By DEBORAH SULLIVAN BRENNANFEB –
When pub patrons sit down at Hoppy Daze Tap House in Otay Mesa West, they’re following in the footsteps of thousands of North County bowlers.
The bar counters at the brewpub are constructed out of bowling lanes salvaged from the former Vista Entertainment Center. When the center was demolished last year to make way for a new Honda dealership, the site’s new owners, The CAR Group, partnered with a nonprofit to reuse the maple, pine and fir planks that lined the bowling lanes for nearly 60 years. The leftover wood, instead of going to a landfill, is going to use as upcycled furniture and flooring.
Hoppy Daze owner Bruce DeMoss found the recycled planks as he was searching for bar tables and counter tops for his pub. He had envisioned a space with long tables that could seat large groups, and was looking into live edge planks — raw slabs cut from trees, with the bark still attached. But those picturesque planks cost about $4,000 apiece. So when DeMoss discovered the old bowling alley lanes planks at $200 apiece, he said he was sold.
“This was the perfect marriage,” he said. “I walked up on it and said ‘Oh, this is it.’ I didn’t shop too much after that. As soon as I saw them I knew that was what I wanted.”
He bought four of the former lanes, at a total cost of $800, hand-sanded and finished them with the help of his sons and daughter-in-law, and set the glossy planks on old bourbon barrels.[Most read] Mike Preston: Ravens’ inconsistent offense a major cause for concern | COMMENTARY »
“It was actually better than I envisioned,” he said. “When we were building it, we were like every day, this is going to be cool. It ended up above our expectations. We built it so that it was all re-purposed everything.”
There were some minor obstacles along the way. DeMoss estimates that he burned up one saw and five blades cutting the six-foot lanes down the middle into three food counter tops, since the wood was full of nails. The finished product, however, evokes a “wow” factor among Hoppy Daze customers, with its sleek, modern surface and intact lane markers. Most importantly, the extra-long planks provide the extended space he sought for customers.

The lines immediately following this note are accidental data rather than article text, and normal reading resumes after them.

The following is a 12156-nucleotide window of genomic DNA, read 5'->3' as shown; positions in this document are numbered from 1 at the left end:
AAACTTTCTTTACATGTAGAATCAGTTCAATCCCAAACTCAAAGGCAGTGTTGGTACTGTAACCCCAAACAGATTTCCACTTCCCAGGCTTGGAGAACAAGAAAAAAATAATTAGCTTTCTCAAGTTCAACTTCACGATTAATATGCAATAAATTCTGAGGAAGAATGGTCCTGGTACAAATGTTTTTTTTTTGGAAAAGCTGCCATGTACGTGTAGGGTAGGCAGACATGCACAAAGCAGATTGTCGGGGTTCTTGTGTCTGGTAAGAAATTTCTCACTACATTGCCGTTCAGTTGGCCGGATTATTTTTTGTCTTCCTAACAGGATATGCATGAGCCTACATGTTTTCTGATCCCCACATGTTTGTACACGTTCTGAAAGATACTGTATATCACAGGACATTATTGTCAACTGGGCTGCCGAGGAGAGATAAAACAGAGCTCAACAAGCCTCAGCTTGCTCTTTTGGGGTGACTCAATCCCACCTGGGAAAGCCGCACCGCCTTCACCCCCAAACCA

“Everything is clean and straight and square,” DeMoss said. “They’re long tables, which is one of the reasons why people like coming into our place, because they can bring big groups.”
The lanes came on the market early last year, when the CAR Group teamed up with the nonprofit Deconstruction & ReUse Network, which specializes in diverting used building materials from the waste stream.
The reuse network formed a decade ago, and since then has completed 365 salvage projects, diverting nearly 7,500 tons of rough lumber and finished building materials from the waste stream, Lorenz Schilling, founder and president of the network, said last year.[Most read] CBS announcer apologizes after calling Ravens QB Lamar Jackson ‘Murray’ during game vs. Bengals »
Besides offering inexpensive construction materials to business owners such as DeMoss, the exchange provided the CAR Group with recycling credits toward its application for LEED (Leadership in Energy and Environmental Design) certification at the Vista dealership.
Most of the other lumber pulled from the former bowling alley has gone to individual homeowners, who said they planned to use them for large tables, benches and counters, Schilling said. Another 18 lanes will become furniture for the communal space in a new Persea housing development in Vista, he said.
As DeMoss sees it, the planks he bought for his pub have stood the test of time.
“I knew that they’re going to last forever,” DeMoss said. “Once I saw them, I though after I finish this we’ll never have to do anything. If they can take bowling balls they can certainly take beer glasses.”
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